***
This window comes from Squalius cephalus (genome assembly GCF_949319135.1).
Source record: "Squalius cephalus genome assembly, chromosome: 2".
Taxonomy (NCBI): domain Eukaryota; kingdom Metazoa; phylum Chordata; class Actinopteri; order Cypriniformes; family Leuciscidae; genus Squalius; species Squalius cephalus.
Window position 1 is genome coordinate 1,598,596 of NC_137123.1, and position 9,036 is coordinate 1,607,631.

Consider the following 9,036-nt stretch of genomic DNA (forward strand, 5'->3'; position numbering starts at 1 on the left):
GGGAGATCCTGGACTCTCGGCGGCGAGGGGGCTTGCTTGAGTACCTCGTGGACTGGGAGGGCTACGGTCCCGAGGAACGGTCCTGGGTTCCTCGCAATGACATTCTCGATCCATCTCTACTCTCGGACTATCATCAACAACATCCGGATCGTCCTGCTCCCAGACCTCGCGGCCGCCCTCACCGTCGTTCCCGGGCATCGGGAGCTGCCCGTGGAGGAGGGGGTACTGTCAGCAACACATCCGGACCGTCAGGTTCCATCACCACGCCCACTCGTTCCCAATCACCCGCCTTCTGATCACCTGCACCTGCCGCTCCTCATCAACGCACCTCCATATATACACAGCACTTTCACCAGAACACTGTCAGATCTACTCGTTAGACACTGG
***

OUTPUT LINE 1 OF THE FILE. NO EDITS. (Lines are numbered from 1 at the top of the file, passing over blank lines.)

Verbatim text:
This window comes from Squalius cephalus (genome assembly GCF_949319135.1).